Budget cuts and sudden announcements: A student-athlete’s point of view


ATHLETES BRING HONOR and pride to the University’s name in every victory they bag.

Most members of the Thomasian community do not realize, however, that an athlete’s fight does not end in the arena or playing field. It continues in their daily lives as some compete to remain in UST.

The medals and trophies we take home not only represent a debt of gratitude we owe to the University. They are also tokens of assurance. Good performance in a competition means another chance to remain a Thomasian.

Imagine the fear and anxiety that dawned on us when the Covid-19 crisis took its toll on sports events and left us without a chance to perform and win.

Often, people do not see that to most student-athletes, no games literally mean no future.

It was heavy feeling.

I was in front of my laptop writing a final paper on May 17, a usual day in quarantine, when a chat message from a friend made me realize that our worst fears were becoming a reality.

My heart thumped louder when I read his question: “Nagtatangal na din ba sa inyo?”

“Nagtatangal?” I replied. My friend explained how the University, like everyone else in this global crisis, could be facing problems and that scholarships were starting to be cut.

I learned that it had been weeks since players lost their scholarships despite an earlier promise from the administration to the contrary.

I witnessed players watching fellow athletes face the dilemma as they attended follow-up meetings with their respective teams, waiting to see if their names would be stripped from the upcoming semester’s list of scholars.

Veteran teammates who were assured of scholarships looked out for those in trouble, like family members worrying for their relatives’ safety.

I realized that I could speak up on behalf of athletes whose futures depended on scholarships and our coaches who had to go through the difficulty of choosing who would be sacrificed.

It took days of waiting as the anxiety caused by the pandemic merged with the stress brought by the possibility that we might not have the chance to continue our education as Tigers and Tigresses. I felt the varsity community tremble.

Despite that looming cloud above us, I saw my co-athletes persevere. No one outside our community knew of the internal crisis we were facing, but everyone kept silent and continued doing their part in their own homes through virtual training.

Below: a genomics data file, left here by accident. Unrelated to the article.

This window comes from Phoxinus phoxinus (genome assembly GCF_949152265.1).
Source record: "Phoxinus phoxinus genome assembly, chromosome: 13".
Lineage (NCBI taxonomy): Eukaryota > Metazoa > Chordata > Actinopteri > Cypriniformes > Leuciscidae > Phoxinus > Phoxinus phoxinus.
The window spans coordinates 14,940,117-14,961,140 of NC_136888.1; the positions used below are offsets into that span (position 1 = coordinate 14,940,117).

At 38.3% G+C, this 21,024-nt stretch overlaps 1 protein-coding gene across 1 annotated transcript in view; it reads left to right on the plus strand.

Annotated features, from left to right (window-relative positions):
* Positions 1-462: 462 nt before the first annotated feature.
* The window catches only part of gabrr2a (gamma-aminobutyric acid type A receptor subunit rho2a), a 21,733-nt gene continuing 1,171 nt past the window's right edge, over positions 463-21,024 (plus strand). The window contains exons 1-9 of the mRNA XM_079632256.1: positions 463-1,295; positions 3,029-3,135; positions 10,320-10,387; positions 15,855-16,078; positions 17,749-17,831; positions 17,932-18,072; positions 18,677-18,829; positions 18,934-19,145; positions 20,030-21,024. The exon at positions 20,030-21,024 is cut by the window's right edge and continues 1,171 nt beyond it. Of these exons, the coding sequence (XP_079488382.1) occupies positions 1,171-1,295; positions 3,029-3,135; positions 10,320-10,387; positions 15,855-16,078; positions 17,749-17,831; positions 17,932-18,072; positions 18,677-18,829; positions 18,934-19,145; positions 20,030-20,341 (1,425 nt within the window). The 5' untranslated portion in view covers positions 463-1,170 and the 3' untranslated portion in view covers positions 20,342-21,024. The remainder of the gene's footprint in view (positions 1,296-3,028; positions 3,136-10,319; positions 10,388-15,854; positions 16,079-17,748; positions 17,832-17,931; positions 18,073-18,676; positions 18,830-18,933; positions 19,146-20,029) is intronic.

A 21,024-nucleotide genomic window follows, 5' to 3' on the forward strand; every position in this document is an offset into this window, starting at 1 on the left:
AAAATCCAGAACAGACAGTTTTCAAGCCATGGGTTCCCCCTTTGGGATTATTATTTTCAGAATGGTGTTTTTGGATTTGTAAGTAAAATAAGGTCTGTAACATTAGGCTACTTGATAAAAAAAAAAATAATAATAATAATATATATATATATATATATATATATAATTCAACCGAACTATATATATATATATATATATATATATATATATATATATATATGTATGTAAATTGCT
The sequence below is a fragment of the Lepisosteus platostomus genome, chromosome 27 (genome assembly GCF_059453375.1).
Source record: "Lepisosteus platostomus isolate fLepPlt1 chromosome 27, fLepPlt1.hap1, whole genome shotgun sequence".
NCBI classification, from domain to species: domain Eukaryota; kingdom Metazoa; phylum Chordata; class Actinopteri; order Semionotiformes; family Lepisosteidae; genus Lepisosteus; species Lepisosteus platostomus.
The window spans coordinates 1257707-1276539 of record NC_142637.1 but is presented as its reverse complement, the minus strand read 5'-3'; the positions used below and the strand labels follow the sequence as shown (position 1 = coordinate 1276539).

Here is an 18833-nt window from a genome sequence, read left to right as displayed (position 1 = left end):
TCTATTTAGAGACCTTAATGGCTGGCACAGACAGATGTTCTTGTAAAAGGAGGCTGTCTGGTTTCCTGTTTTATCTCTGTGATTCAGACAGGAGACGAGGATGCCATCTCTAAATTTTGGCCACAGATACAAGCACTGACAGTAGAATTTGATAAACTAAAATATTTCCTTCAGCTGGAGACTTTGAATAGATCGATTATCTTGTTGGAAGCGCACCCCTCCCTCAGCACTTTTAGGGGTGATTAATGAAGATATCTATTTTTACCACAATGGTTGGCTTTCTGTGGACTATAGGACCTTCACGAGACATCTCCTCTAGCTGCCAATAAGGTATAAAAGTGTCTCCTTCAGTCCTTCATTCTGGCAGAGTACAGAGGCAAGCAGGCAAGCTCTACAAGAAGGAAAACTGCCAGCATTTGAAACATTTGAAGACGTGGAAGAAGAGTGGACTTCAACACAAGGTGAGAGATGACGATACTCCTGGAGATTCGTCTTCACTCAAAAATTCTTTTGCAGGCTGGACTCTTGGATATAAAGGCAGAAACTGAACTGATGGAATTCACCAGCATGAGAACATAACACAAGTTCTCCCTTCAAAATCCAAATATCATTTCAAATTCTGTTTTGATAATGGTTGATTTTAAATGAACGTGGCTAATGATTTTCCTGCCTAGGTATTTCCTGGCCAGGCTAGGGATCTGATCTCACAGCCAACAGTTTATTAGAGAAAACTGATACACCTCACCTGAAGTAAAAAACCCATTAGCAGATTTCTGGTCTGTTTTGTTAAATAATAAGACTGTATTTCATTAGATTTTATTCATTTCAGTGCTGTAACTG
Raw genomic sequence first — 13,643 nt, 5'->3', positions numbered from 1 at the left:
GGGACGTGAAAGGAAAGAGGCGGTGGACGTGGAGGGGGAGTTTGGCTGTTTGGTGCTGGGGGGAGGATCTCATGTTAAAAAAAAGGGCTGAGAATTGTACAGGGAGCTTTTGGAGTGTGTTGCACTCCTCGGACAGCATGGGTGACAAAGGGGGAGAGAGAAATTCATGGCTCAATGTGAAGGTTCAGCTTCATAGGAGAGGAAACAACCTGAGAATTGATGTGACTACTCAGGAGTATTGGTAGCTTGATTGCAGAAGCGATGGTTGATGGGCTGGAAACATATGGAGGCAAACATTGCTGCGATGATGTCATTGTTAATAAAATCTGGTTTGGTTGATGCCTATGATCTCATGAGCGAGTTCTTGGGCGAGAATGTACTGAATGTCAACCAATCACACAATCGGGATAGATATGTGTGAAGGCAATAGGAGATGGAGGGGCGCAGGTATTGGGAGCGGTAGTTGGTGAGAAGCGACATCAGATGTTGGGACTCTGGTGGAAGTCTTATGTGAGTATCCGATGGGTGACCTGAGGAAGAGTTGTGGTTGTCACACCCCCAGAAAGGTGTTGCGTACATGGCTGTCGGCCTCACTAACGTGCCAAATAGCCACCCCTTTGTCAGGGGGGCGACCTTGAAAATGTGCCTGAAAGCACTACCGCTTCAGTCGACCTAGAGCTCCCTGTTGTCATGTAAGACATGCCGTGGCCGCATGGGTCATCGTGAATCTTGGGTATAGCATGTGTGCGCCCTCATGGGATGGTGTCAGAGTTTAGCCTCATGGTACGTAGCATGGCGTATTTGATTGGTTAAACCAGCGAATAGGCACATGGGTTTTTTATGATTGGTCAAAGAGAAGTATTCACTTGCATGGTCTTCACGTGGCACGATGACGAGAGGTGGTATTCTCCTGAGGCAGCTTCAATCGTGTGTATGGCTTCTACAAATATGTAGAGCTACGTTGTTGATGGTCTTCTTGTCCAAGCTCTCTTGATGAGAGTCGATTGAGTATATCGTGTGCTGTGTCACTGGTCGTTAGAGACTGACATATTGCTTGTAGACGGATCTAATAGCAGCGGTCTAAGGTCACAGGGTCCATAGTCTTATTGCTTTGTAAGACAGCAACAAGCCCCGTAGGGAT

I saw how the pandemic was not enough to stop the athletes from training for UST. Even when it felt like they were being shunned, they pushed harder.

After a few weeks, the Institute of Physical Education and Athletics released the announcement everyone was waiting for on their social media platforms.

The post was a reassurance that all scholarships would be extended until the end of the upcoming semester. The relief it brought to the community was instant. The closest friends I had from the athlete community celebrated and breathed prayers of thanks.

In the following team meetings, we were reassured that our scholarships were indeed extended. However, we cannot deny that UST is affected by the pandemic and our fates after this upcoming semester will have to be decided anew.

Our coaches still hinted at the possibility of budget cuts and limited scholarships, depending on how this pandemic plays out.

If the worst-case scenario does play out, the administration should be prepared, knowing that removing scholarships during a crisis could impact the University in the long run.

Besides the scholars who might opt to stop due to financial difficulties, players with potential might transfer to rival institutions. This could place the University’s sports program in peril. Its winning record is at stake.

Coaches who served as second parents to some athletes would, once again, go through the struggle of letting members of their team, their second family, go.

I urge the administration to reconsider the situation and to reach out to anyone who could help. A solution that delays the inevitable is not a solution at all.

I urge the decision-makers to be even more compassionate to the plight of student-athletes, exhibit competence in finding the best solution, and keep their commitment to the University’s mission to educate well-rounded Christians.


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